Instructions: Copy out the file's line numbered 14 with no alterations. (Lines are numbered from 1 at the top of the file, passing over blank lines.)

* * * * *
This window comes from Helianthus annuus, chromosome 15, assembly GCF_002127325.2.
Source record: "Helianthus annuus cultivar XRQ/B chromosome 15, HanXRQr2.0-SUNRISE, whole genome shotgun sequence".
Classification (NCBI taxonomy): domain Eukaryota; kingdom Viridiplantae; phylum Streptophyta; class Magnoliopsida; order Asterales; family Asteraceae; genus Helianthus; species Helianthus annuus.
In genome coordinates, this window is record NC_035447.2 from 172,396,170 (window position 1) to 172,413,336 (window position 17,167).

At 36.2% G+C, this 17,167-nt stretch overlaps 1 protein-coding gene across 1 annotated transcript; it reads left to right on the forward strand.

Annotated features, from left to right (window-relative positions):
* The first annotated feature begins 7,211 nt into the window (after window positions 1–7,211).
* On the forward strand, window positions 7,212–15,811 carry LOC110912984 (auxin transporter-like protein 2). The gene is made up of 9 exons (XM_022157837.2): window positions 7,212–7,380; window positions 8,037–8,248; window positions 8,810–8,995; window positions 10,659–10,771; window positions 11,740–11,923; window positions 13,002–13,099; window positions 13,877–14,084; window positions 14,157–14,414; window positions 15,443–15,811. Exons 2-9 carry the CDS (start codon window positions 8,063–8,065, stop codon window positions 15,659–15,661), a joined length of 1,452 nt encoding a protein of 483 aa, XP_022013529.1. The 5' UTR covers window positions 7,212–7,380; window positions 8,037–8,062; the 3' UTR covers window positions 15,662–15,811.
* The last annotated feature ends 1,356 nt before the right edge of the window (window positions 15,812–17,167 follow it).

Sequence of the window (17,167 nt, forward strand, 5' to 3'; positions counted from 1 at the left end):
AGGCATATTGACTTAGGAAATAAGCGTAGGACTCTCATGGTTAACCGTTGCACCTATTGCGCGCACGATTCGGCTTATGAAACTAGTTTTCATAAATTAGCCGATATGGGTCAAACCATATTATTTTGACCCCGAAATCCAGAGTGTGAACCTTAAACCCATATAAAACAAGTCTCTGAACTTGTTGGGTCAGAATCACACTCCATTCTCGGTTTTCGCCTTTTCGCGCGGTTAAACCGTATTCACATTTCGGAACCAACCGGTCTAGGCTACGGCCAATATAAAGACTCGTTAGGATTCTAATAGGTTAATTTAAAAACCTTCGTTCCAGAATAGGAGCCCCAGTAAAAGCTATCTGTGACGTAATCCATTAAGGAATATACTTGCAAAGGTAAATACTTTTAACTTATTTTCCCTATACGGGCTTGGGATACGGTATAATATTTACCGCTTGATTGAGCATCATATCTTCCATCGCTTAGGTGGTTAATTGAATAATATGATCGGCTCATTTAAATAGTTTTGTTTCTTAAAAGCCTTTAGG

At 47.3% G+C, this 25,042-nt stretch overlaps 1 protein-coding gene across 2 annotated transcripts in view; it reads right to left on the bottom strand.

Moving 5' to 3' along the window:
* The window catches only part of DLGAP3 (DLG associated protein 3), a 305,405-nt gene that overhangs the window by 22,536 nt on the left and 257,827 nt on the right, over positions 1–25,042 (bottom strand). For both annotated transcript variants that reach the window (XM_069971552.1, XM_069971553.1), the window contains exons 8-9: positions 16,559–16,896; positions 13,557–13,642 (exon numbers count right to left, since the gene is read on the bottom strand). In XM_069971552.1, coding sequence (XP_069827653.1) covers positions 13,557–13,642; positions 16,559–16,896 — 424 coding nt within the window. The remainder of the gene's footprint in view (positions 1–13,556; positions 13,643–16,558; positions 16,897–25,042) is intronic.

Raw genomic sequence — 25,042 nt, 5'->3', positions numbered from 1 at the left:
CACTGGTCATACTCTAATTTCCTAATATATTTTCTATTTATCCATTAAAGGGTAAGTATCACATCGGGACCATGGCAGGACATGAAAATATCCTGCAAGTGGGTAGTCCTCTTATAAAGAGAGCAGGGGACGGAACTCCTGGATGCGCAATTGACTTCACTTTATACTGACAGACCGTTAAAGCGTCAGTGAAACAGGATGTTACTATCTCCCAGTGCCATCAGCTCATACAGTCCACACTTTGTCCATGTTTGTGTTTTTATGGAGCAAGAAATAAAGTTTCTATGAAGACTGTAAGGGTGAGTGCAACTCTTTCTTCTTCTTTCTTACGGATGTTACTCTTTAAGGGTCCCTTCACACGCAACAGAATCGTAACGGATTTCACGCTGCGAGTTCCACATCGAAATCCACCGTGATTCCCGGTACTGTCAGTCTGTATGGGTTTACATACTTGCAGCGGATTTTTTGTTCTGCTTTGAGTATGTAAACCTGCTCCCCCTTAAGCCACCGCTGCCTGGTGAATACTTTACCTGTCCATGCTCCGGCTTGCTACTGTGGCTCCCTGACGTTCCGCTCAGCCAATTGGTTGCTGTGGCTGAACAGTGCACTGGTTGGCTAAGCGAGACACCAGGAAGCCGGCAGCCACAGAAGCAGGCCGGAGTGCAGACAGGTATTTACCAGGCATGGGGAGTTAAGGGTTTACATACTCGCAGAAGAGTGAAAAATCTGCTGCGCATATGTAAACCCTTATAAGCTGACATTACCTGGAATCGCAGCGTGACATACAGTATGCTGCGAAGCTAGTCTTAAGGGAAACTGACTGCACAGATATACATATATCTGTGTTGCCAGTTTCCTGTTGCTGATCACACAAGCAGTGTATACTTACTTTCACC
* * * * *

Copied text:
* The window catches only part of DLGAP3 (DLG associated protein 3), a 305,405-nt gene that overhangs the window by 22,536 nt on the left and 257,827 nt on the right, over positions 1–25,042 (bottom strand). For both annotated transcript variants that reach the window (XM_069971552.1, XM_069971553.1), the window contains exons 8-9: positions 16,559–16,896; positions 13,557–13,642 (exon numbers count right to left, since the gene is read on the bottom strand). In XM_069971552.1, coding sequence (XP_069827653.1) covers positions 13,557–13,642; positions 16,559–16,896 — 424 coding nt within the window. The remainder of the gene's footprint in view (positions 1–13,556; positions 13,643–16,558; positions 16,897–25,042) is intronic.